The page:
Edward Long arrived ‘home’ in the ‘mother country’ in 1769 with his wife and three young children after 12 years as a planter in Jamaica. His return presented no problems. He was a colonist, a ‘freeborn Englishman’, welcomed back to ‘his’ country. His wife came, as he did, from an elite white dynasty and his children, though they were born in Jamaica, inherited his birthright. (The children of enslaved women inherited their mothers’ status and were born enslaved.) Long had made enough money from his cane fields and enslaved labour to return home, safe in the expectation that his plantations could be managed from a distance while he enjoyed a life of leisure. He had been keen to return to ‘his dear Native Land’, determined that his children should receive an English education. ‘I can no more be happy here than Gulliver was,’ he wrote to a close friend: the family estate in Clarendon was ‘undoubtedly the Golgotha of Jamaica’. All white colonists lived in fear, given their tiny numbers and their dependence on enslaved Africans. England, by contrast, was always imagined as a safe place. The Longs were welcomed by their relatives – rich West Indian merchants in London and landed gentry in Suffolk. They settled in Chichester, a genteel southern English town, in an area liked by returning ‘West Indians’ because of its tranquillity and its relative proximity to London. Long had brought with him a collection of documents he had acquired in preparation for what he hoped would be a peaceful literary life. He planned to devote himself to writing a new and authoritative history of Jamaica.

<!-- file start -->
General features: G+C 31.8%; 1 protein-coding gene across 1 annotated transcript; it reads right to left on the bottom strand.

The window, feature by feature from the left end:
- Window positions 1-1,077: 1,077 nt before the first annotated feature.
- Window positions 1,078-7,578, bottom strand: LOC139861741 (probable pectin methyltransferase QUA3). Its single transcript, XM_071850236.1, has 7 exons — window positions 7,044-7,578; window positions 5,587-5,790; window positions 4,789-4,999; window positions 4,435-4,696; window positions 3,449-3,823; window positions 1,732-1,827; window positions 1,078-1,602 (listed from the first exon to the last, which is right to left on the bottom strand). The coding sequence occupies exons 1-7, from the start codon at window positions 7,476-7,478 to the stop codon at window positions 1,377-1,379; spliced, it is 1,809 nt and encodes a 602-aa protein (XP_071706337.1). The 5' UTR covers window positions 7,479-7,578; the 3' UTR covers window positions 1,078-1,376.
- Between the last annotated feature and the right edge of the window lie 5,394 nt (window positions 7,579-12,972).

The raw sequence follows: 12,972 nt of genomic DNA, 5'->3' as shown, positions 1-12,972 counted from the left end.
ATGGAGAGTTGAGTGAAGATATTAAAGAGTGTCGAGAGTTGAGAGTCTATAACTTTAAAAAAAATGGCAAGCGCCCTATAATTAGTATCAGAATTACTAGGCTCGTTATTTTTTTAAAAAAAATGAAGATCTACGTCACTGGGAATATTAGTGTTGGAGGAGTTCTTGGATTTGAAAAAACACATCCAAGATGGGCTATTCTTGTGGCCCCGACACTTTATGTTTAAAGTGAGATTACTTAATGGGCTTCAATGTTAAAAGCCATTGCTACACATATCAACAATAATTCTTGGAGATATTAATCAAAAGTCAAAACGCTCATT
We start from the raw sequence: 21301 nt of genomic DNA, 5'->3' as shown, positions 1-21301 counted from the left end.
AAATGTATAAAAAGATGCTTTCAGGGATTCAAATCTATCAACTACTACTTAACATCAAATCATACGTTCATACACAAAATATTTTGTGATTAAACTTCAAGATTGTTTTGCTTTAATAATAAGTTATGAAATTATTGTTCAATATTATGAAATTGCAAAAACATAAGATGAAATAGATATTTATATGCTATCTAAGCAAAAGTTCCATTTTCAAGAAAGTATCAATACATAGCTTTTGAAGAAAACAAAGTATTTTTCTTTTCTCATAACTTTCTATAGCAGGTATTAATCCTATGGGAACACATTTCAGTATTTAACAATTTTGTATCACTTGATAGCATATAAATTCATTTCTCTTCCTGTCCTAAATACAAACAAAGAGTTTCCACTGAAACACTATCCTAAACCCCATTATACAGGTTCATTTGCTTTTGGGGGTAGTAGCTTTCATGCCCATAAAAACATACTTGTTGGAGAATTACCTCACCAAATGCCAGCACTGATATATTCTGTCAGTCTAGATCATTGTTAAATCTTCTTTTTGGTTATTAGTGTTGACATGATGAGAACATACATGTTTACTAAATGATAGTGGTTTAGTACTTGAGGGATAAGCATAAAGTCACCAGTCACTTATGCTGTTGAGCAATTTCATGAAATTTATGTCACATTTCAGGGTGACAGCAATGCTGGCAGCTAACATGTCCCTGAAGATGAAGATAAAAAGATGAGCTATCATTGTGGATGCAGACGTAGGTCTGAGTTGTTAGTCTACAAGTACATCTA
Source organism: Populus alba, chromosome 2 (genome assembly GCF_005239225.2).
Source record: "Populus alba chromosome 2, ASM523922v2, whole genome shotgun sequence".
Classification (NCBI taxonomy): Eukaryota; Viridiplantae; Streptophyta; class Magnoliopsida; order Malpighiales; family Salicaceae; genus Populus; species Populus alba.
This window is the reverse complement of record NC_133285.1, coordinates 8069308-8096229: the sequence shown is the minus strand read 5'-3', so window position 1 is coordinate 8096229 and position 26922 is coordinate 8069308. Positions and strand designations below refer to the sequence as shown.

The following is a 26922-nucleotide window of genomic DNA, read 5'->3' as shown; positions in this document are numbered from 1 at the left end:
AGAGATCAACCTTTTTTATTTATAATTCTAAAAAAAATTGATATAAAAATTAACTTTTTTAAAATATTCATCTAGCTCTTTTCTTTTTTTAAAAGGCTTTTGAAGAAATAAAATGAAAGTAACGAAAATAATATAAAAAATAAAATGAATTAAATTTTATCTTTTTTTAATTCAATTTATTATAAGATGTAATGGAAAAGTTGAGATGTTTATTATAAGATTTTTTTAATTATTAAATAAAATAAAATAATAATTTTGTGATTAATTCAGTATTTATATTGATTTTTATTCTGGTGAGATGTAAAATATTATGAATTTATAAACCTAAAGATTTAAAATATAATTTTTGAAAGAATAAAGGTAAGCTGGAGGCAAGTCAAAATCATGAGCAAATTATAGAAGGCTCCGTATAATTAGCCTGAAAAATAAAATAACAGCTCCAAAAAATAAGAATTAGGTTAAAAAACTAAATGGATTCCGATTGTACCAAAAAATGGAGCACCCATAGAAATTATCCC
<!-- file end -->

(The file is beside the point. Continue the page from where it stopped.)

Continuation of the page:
England, however, had changed since he left for Jamaica in 1757. There had always been critics of New World slavery but they had been a tiny minority. The slavery business, from the making of guns and fetters to the provisioning of ships and processing of sugar, was accepted as an important part of England’s wealth. Slavery, itself associated with Africa and the Americas, happened elsewhere. Britons, proud of their liberties, ‘never shall be slaves’: slavery was a condition for others. But by the 1760s there were the beginnings of a growth in anti-slavery sentiment. A significant number of black people had long been present in London and the port towns – enslaved, free, runaways, sailors and servants – but the end of the Seven Years’ War in 1763 and the huge expansion of Britain’s empire may have made them increasingly visible. The black presence raised questions about what it meant to have such an empire, one composed of peoples of different ethnicities and religious beliefs. A number of cases of enslaved African men and women who had escaped from their owners in London, only to be recaptured, came to public attention.